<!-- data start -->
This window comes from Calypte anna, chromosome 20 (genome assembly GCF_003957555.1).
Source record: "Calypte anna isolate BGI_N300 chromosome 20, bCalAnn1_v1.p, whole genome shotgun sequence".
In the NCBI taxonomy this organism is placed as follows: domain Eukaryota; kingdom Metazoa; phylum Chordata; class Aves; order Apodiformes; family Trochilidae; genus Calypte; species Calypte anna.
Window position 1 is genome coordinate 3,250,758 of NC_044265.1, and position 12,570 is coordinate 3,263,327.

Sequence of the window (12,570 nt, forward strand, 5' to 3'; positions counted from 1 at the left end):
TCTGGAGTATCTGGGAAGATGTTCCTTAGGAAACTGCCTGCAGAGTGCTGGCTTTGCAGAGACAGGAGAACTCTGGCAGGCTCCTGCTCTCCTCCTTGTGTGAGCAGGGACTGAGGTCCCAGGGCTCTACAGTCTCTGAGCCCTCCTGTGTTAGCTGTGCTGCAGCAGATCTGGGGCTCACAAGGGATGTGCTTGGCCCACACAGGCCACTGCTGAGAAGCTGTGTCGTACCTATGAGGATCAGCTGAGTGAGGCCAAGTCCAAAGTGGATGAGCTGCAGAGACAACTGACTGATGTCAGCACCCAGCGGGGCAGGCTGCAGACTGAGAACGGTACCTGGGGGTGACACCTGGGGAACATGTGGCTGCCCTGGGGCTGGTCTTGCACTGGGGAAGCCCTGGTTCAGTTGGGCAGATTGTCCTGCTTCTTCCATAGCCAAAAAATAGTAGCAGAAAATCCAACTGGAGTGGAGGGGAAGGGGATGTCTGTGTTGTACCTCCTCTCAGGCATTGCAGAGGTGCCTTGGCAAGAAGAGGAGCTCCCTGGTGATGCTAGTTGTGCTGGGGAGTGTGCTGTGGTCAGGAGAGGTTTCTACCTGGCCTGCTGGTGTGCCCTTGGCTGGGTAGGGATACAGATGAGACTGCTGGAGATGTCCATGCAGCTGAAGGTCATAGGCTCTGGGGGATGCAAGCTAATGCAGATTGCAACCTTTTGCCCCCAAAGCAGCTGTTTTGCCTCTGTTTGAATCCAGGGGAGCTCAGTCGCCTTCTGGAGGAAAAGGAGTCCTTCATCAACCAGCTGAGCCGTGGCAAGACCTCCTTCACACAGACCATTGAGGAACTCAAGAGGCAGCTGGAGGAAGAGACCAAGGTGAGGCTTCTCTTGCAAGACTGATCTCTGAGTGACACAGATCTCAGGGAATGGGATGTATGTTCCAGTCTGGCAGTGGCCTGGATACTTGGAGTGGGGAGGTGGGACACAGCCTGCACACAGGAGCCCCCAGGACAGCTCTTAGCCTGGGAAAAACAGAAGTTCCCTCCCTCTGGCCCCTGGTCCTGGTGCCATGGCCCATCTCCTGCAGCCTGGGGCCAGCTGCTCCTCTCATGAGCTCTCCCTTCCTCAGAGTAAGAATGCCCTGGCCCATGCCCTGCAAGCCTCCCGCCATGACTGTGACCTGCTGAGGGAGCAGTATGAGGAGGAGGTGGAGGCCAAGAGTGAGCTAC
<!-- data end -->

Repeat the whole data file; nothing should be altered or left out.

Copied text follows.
This window comes from Calypte anna, chromosome 20 (genome assembly GCF_003957555.1).
Source record: "Calypte anna isolate BGI_N300 chromosome 20, bCalAnn1_v1.p, whole genome shotgun sequence".
In the NCBI taxonomy this organism is placed as follows: domain Eukaryota; kingdom Metazoa; phylum Chordata; class Aves; order Apodiformes; family Trochilidae; genus Calypte; species Calypte anna.
Window position 1 is genome coordinate 3,250,758 of NC_044265.1, and position 12,570 is coordinate 3,263,327.

Sequence of the window (12,570 nt, forward strand, 5' to 3'; positions counted from 1 at the left end):
TCTGGAGTATCTGGGAAGATGTTCCTTAGGAAACTGCCTGCAGAGTGCTGGCTTTGCAGAGACAGGAGAACTCTGGCAGGCTCCTGCTCTCCTCCTTGTGTGAGCAGGGACTGAGGTCCCAGGGCTCTACAGTCTCTGAGCCCTCCTGTGTTAGCTGTGCTGCAGCAGATCTGGGGCTCACAAGGGATGTGCTTGGCCCACACAGGCCACTGCTGAGAAGCTGTGTCGTACCTATGAGGATCAGCTGAGTGAGGCCAAGTCCAAAGTGGATGAGCTGCAGAGACAACTGACTGATGTCAGCACCCAGCGGGGCAGGCTGCAGACTGAGAACGGTACCTGGGGGTGACACCTGGGGAACATGTGGCTGCCCTGGGGCTGGTCTTGCACTGGGGAAGCCCTGGTTCAGTTGGGCAGATTGTCCTGCTTCTTCCATAGCCAAAAAATAGTAGCAGAAAATCCAACTGGAGTGGAGGGGAAGGGGATGTCTGTGTTGTACCTCCTCTCAGGCATTGCAGAGGTGCCTTGGCAAGAAGAGGAGCTCCCTGGTGATGCTAGTTGTGCTGGGGAGTGTGCTGTGGTCAGGAGAGGTTTCTACCTGGCCTGCTGGTGTGCCCTTGGCTGGGTAGGGATACAGATGAGACTGCTGGAGATGTCCATGCAGCTGAAGGTCATAGGCTCTGGGGGATGCAAGCTAATGCAGATTGCAACCTTTTGCCCCCAAAGCAGCTGTTTTGCCTCTGTTTGAATCCAGGGGAGCTCAGTCGCCTTCTGGAGGAAAAGGAGTCCTTCATCAACCAGCTGAGCCGTGGCAAGACCTCCTTCACACAGACCATTGAGGAACTCAAGAGGCAGCTGGAGGAAGAGACCAAGGTGAGGCTTCTCTTGCAAGACTGATCTCTGAGTGACACAGATCTCAGGGAATGGGATGTATGTTCCAGTCTGGCAGTGGCCTGGATACTTGGAGTGGGGAGGTGGGACACAGCCTGCACACAGGAGCCCCCAGGACAGCTCTTAGCCTGGGAAAAACAGAAGTTCCCTCCCTCTGGCCCCTGGTCCTGGTGCCATGGCCCATCTCCTGCAGCCTGGGGCCAGCTGCTCCTCTCATGAGCTCTCCCTTCCTCAGAGTAAGAATGCCCTGGCCCATGCCCTGCAAGCCTCCCGCCATGACTGTGACCTGCTGAGGGAGCAGTATGAGGAGGAGGTGGAGGCCAAGAGTGAGCTAC